In the blink of an eye, almost a decade has passed. My PhD was an important part of my life and continues to be an important part of my life, but I’m more proud of all of the other things I’ve done since then. All of the things I’ve written, the workshops I’ve delivered, the people I’ve helped – they’re worth more to me than my PhD is, but at the same time I wouldn’t have had these opportunities if it hadn’t done my PhD.

Be grateful for your PhD, but it will end at some point, and you’ll go on to other things. Before you know it, years and years will pass, you’ll accomplish more and better. Your PhD can’t be the apex of your life. I wasn’t stressed out too much by my viva, but it did seem like it was the most important thing in my life. I wasn’t thinking about the future. If I had, maybe I could have put things into perspective.

Per scientiam ad meliora

A Few Words on Corrections

By submission your research has to be good. You don’t get to that point by luck or by doing only bad work. But is your thesis perfect? Is it impervious to criticism? Probably not. Your examiners might have some notes for you, or even suggestions for changes.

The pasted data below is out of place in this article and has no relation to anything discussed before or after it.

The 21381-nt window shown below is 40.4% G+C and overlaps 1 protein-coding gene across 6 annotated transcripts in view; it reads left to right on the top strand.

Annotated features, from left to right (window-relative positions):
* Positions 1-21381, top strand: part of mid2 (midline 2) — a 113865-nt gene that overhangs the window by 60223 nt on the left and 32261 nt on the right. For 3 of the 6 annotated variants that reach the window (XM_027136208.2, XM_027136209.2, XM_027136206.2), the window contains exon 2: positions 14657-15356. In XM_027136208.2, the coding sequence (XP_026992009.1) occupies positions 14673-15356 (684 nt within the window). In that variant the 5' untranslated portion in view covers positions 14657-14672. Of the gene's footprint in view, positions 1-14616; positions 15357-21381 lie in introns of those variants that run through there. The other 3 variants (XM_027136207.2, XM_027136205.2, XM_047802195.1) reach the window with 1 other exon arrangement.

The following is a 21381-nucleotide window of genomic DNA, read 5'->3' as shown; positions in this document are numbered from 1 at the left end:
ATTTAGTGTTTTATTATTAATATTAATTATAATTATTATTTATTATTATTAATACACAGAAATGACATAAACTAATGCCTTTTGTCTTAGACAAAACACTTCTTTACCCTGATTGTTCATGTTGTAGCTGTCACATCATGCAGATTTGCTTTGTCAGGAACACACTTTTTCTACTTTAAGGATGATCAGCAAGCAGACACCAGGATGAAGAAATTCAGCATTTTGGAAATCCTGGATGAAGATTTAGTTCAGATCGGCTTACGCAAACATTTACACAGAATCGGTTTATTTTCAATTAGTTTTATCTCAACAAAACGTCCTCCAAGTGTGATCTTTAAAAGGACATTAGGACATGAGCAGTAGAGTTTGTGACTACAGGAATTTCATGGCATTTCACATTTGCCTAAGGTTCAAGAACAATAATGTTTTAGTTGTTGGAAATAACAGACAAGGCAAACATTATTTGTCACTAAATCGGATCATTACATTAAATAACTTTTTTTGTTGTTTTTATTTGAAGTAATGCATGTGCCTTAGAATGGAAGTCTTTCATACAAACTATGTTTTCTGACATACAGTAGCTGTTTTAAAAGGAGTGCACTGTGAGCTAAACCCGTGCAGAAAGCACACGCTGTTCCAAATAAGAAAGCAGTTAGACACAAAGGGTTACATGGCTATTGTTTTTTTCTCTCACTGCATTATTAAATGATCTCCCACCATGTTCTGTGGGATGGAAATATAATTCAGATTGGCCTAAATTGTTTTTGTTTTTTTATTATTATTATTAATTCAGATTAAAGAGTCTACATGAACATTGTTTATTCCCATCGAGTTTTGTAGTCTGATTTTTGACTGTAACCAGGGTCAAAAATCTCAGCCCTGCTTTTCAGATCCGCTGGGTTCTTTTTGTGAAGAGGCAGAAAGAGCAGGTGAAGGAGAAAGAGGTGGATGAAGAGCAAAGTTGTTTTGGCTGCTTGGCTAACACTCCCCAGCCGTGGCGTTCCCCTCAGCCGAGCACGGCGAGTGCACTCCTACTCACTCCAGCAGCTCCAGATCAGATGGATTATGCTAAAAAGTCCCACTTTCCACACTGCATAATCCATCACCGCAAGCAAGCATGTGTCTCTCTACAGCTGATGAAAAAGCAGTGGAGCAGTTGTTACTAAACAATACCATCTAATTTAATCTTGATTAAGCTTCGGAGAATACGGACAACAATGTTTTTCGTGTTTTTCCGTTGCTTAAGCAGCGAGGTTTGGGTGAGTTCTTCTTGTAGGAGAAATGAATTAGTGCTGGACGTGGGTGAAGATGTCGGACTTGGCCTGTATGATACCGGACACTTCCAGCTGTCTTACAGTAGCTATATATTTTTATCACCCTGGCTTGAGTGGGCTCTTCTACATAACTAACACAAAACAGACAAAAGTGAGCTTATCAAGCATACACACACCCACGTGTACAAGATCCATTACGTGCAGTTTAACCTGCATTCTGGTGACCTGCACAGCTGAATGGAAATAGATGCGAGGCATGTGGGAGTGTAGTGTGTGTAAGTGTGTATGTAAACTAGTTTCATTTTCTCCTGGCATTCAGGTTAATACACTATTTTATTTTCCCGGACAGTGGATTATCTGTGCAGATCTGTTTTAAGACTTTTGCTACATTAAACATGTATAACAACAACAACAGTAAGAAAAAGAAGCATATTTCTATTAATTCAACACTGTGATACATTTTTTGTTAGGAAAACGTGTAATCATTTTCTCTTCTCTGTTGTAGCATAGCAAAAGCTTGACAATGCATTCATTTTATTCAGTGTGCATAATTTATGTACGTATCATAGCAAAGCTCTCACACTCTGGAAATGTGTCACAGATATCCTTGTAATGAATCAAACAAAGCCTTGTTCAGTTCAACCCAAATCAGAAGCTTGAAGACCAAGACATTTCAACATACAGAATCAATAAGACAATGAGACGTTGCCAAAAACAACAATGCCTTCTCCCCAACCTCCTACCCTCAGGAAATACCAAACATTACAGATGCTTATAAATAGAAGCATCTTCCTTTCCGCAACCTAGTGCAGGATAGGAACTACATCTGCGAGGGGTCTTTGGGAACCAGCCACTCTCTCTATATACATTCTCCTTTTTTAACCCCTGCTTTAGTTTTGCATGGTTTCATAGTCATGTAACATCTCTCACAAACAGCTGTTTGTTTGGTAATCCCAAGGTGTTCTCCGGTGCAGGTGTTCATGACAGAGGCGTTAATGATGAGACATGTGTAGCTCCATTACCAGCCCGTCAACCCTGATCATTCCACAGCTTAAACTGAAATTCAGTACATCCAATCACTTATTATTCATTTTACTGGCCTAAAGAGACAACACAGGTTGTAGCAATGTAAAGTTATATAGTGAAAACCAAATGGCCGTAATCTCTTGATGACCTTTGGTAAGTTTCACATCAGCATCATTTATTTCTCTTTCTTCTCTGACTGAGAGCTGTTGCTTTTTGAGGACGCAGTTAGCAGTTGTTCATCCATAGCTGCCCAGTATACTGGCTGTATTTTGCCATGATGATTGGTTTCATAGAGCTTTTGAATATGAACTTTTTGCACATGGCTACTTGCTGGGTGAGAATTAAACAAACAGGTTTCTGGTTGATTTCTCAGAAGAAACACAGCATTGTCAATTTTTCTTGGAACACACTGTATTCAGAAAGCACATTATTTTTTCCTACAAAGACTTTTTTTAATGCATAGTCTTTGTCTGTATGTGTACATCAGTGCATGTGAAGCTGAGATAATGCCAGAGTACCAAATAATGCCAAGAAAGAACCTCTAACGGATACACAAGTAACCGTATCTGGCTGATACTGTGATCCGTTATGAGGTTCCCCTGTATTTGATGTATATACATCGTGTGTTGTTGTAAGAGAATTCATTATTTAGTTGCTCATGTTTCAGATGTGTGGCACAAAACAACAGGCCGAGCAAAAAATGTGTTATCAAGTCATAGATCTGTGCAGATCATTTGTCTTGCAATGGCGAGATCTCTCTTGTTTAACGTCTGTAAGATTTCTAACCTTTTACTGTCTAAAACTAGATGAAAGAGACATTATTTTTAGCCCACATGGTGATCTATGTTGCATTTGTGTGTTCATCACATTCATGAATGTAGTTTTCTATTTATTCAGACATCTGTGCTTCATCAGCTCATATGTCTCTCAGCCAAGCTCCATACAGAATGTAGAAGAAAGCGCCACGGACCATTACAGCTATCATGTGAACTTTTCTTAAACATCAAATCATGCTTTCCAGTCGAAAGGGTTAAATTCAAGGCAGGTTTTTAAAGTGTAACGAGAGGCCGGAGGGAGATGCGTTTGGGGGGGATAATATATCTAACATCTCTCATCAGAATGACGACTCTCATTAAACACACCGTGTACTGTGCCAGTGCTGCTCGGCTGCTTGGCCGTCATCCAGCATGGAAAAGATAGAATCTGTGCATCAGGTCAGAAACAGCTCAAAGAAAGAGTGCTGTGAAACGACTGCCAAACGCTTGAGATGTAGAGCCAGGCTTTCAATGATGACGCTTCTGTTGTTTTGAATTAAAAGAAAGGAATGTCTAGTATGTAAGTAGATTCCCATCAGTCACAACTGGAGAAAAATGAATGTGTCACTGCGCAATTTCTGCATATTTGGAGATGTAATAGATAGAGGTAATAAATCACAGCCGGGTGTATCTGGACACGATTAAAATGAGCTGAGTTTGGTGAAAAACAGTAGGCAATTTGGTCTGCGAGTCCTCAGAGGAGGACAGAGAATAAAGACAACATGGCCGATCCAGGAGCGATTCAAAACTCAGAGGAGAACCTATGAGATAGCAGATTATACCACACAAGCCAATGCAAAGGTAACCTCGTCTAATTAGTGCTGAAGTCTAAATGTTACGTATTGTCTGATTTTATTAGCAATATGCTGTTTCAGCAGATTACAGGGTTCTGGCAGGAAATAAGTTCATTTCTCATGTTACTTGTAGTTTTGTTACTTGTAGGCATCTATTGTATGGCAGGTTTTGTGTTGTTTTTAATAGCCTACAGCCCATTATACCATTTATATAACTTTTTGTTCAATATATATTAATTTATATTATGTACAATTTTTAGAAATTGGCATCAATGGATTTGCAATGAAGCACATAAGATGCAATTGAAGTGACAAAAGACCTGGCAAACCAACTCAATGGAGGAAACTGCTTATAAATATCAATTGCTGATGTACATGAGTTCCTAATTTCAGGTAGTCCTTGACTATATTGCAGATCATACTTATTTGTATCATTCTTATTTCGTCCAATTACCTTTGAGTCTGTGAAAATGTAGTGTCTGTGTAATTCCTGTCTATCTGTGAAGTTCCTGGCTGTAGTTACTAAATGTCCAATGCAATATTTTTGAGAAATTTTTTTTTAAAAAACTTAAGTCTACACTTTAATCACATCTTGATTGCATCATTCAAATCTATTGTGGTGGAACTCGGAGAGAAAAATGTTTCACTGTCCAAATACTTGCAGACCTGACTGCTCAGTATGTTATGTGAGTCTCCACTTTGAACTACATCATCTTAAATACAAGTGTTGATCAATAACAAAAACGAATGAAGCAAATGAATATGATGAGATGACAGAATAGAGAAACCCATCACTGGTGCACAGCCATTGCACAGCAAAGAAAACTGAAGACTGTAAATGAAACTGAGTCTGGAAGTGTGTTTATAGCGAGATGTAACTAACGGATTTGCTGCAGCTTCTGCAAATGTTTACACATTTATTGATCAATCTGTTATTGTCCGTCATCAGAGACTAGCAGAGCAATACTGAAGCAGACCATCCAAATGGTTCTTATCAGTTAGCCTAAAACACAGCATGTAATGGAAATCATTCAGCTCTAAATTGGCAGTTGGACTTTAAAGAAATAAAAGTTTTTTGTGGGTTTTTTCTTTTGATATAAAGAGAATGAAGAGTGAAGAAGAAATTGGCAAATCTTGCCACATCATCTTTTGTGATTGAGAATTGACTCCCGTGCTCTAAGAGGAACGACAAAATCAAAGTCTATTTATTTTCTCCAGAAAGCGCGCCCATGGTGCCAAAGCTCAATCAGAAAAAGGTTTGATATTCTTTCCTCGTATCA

How would you feel about that?

Are you going to be happy if they tell you, “You should change this…”?

Will you feel alright if someone thinks you’ve made a mistake?

Remember, your examiners suggest corrections to make your thesis better. It’s not about you. It’s about the work.

Feedback & Corrections

I was six and had painted my dad. A circle with a crude face, rectangle body, chunky arms and oval legs. I showed it to the teacher, Mrs M., and all she said was, “Does your father have a green face?” Again, I was six: the response crushed me.

It was my first dose of feedback. I remember it thirty years later! Also, thankfully, I have thirty years more life experience. However it’s given, however it is meant, we can choose how we take feedback. Mrs M.’s comment was about the painting, not me. She may have thought I was a bad artist, but she didn’t think I was a bad human.

Doing a PhD, you must have done something to get to the viva. Your research is most likely great. Your examiners may not think all of your thesis is good though. They may have comments. They may have questions. They may say, “I’d have liked to see more of this…” or “You need to change that…” It can hurt to hear it. I was not immediately happy with some of my corrections.

Corrections are feedback. You can either make them about you or about the work. You can think, “Ugh, why do I have to do this?” or you can approach them thinking, “How can I make my thesis as good as it can be?”

It’s you or the work.